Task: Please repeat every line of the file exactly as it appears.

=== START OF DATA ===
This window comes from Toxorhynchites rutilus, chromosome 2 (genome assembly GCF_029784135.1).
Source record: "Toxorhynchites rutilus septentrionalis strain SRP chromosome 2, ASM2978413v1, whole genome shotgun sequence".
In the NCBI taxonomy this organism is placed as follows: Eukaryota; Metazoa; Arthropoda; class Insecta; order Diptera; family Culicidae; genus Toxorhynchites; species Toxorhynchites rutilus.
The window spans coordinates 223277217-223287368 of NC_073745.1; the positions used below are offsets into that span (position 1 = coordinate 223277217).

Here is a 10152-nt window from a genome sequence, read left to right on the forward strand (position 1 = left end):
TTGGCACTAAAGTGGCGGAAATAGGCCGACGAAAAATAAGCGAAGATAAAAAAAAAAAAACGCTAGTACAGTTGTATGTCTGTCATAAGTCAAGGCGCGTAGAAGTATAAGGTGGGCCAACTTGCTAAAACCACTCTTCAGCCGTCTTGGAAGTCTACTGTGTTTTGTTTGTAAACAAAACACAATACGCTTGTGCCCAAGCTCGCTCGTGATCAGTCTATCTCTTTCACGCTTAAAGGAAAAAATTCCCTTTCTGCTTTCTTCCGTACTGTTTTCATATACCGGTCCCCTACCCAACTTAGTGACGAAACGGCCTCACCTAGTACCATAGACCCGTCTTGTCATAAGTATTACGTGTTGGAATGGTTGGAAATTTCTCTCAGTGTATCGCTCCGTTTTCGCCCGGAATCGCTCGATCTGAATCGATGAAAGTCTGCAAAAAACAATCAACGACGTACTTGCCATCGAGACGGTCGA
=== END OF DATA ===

This window comes from Toxorhynchites rutilus, chromosome 2 (genome assembly GCF_029784135.1).
Source record: "Toxorhynchites rutilus septentrionalis strain SRP chromosome 2, ASM2978413v1, whole genome shotgun sequence".
In the NCBI taxonomy this organism is placed as follows: Eukaryota; Metazoa; Arthropoda; class Insecta; order Diptera; family Culicidae; genus Toxorhynchites; species Toxorhynchites rutilus.
The window spans coordinates 223277217-223287368 of NC_073745.1; the positions used below are offsets into that span (position 1 = coordinate 223277217).

Here is a 10152-nt window from a genome sequence, read left to right on the forward strand (position 1 = left end):
TTGGCACTAAAGTGGCGGAAATAGGCCGACGAAAAATAAGCGAAGATAAAAAAAAAAAAACGCTAGTACAGTTGTATGTCTGTCATAAGTCAAGGCGCGTAGAAGTATAAGGTGGGCCAACTTGCTAAAACCACTCTTCAGCCGTCTTGGAAGTCTACTGTGTTTTGTTTGTAAACAAAACACAATACGCTTGTGCCCAAGCTCGCTCGTGATCAGTCTATCTCTTTCACGCTTAAAGGAAAAAATTCCCTTTCTGCTTTCTTCCGTACTGTTTTCATATACCGGTCCCCTACCCAACTTAGTGACGAAACGGCCTCACCTAGTACCATAGACCCGTCTTGTCATAAGTATTACGTGTTGGAATGGTTGGAAATTTCTCTCAGTGTATCGCTCCGTTTTCGCCCGGAATCGCTCGATCTGAATCGATGAAAGTCTGCAAAAAACAATCAACGACGTACTTGCCATCGAGACGGTCGA